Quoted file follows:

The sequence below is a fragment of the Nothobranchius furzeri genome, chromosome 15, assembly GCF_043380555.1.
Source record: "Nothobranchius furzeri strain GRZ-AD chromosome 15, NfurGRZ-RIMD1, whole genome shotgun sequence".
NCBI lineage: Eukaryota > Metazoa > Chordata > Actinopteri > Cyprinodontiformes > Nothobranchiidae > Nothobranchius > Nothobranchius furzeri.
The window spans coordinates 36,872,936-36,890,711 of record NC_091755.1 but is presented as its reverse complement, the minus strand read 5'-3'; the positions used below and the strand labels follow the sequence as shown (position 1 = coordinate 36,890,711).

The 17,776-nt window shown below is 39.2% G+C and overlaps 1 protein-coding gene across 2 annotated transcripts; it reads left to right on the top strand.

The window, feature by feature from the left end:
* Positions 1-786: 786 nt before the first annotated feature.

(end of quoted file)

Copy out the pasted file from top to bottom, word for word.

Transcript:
The sequence below is a fragment of the Nothobranchius furzeri genome, chromosome 15, assembly GCF_043380555.1.
Source record: "Nothobranchius furzeri strain GRZ-AD chromosome 15, NfurGRZ-RIMD1, whole genome shotgun sequence".
NCBI lineage: Eukaryota > Metazoa > Chordata > Actinopteri > Cyprinodontiformes > Nothobranchiidae > Nothobranchius > Nothobranchius furzeri.
The window spans coordinates 36,872,936-36,890,711 of record NC_091755.1 but is presented as its reverse complement, the minus strand read 5'-3'; the positions used below and the strand labels follow the sequence as shown (position 1 = coordinate 36,890,711).

The 17,776-nt window shown below is 39.2% G+C and overlaps 1 protein-coding gene across 2 annotated transcripts; it reads left to right on the top strand.

The window, feature by feature from the left end:
* Positions 1-786: 786 nt before the first annotated feature.